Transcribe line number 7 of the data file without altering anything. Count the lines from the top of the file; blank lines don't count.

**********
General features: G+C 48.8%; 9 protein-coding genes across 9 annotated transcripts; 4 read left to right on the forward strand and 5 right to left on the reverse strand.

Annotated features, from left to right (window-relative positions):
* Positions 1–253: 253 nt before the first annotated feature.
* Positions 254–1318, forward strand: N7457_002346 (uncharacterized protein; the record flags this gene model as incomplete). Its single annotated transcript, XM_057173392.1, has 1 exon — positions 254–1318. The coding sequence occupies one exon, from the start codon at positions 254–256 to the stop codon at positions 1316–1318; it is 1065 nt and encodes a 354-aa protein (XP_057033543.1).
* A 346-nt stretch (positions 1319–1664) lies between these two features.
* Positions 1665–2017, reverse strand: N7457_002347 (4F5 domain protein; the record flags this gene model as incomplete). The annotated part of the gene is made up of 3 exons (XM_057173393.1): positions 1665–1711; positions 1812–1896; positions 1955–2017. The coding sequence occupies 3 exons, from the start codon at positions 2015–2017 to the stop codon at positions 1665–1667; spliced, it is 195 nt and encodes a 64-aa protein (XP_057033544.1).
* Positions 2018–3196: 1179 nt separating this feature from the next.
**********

* Positions 2018–3196: 1179 nt separating this feature from the next.